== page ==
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In 2016, the Australian Competition and Consumer Commission (ACCC) investigated the legitimacy of customer reviews for ‘sharing economy’ companies, such as Uber and Airbnb. Consumers are increasingly reliant on reviews. Further, since platforms like Uber and Airbnb have become increasingly popular, the consumer watchdog is making sure that these platforms have the appropriate policies in place to regulate their use. This article explains what regulations apply to consumer reviews for ‘sharing economy’ companies like Uber and Airbnb.

What is the Sharing Economy?

The sharing economy is essentially a system that allows people or businesses to share access to their goods or services, usually for a fee. Additionally, platforms (like Uber and Airbnb) that enable the sharing economy usually provide administrative functions, including in relation to payment and managing peer reviews.

The sharing economy is disrupting traditional businesses as customers rely more heavily on user reviews. Indeed, the accessibility, convenience and popularity of sharing platforms make it easy to submit a review. However, it is difficult to trace or identify its legitimacy.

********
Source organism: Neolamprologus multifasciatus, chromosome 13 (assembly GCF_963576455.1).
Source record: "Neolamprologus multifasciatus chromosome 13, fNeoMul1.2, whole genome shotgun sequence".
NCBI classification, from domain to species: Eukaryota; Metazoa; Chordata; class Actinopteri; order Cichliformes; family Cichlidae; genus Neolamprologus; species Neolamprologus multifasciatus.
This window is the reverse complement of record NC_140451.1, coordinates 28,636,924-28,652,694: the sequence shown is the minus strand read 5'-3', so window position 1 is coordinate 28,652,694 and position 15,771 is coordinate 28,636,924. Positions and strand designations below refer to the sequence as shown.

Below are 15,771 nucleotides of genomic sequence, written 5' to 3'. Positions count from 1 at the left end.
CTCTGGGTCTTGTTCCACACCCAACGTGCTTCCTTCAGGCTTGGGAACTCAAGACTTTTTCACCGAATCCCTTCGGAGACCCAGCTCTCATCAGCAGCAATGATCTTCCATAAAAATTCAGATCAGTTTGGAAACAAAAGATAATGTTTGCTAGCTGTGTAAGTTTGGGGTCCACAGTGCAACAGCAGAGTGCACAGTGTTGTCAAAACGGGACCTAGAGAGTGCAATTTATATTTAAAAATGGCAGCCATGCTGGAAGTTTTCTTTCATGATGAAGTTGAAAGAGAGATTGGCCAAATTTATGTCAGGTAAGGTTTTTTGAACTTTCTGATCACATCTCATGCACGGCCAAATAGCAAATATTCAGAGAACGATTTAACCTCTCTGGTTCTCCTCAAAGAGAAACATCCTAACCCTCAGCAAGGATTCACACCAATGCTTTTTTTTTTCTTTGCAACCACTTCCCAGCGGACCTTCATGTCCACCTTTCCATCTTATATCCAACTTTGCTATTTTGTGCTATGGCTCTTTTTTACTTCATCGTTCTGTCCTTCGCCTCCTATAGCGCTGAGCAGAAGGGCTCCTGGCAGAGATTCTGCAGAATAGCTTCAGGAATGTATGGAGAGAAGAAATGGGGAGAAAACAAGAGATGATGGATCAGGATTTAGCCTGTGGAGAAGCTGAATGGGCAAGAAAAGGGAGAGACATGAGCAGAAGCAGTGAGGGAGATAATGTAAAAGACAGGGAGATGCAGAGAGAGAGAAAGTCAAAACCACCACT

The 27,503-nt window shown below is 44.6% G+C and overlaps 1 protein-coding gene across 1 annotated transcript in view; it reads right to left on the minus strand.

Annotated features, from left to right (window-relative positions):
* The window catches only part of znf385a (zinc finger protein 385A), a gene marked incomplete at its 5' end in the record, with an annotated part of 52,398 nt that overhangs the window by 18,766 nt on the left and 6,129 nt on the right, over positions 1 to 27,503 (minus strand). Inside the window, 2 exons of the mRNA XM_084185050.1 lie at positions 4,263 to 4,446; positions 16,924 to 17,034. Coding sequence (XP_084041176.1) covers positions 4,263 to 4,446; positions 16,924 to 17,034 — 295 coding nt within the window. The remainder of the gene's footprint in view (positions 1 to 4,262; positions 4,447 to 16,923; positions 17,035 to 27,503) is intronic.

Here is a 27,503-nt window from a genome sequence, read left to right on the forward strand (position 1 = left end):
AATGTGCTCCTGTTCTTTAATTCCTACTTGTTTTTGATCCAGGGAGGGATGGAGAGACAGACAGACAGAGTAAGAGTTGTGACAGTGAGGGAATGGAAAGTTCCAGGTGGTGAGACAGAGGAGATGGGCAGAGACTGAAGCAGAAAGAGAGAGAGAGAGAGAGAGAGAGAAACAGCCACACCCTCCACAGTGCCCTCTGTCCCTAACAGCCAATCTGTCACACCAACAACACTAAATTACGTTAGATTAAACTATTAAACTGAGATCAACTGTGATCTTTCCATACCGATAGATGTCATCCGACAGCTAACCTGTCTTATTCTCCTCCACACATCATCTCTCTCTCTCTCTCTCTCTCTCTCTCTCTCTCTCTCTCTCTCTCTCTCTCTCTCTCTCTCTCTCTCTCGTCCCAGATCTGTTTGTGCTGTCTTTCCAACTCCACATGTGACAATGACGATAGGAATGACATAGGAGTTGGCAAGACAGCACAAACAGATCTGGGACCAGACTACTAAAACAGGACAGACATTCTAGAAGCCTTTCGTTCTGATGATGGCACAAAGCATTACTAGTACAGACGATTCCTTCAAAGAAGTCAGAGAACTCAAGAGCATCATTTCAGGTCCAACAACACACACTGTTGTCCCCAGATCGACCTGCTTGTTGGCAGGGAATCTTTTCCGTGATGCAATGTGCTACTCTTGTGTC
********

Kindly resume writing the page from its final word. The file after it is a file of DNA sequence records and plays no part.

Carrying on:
Uber, in particular, depends on its customers’ reviews requiring drivers to maintain a high rating to continue using their platform. Similarly, Airbnb is a platform that thrives on the testimonials of guests. Consumers consider multiple reviews to ensure that the accommodation is true to its description and photographs. As an Airbnb user, questioning the authenticity of a review defeats the essence of the platform.

As a result, it is unsurprising that consumer protection issues arise in the context of the sharing economy.

Enforcing Consumer Protection

The Australian Consumer Law (ACL) protects consumers from certain conduct, namely:

  • Section 18 prohibits businesses from engaging in misleading or deceptive conduct; and
  • Section 29 prohibits businesses from making false representations. In particular, section 29(1)(e) and (f) prohibit making false or misleading testimonials.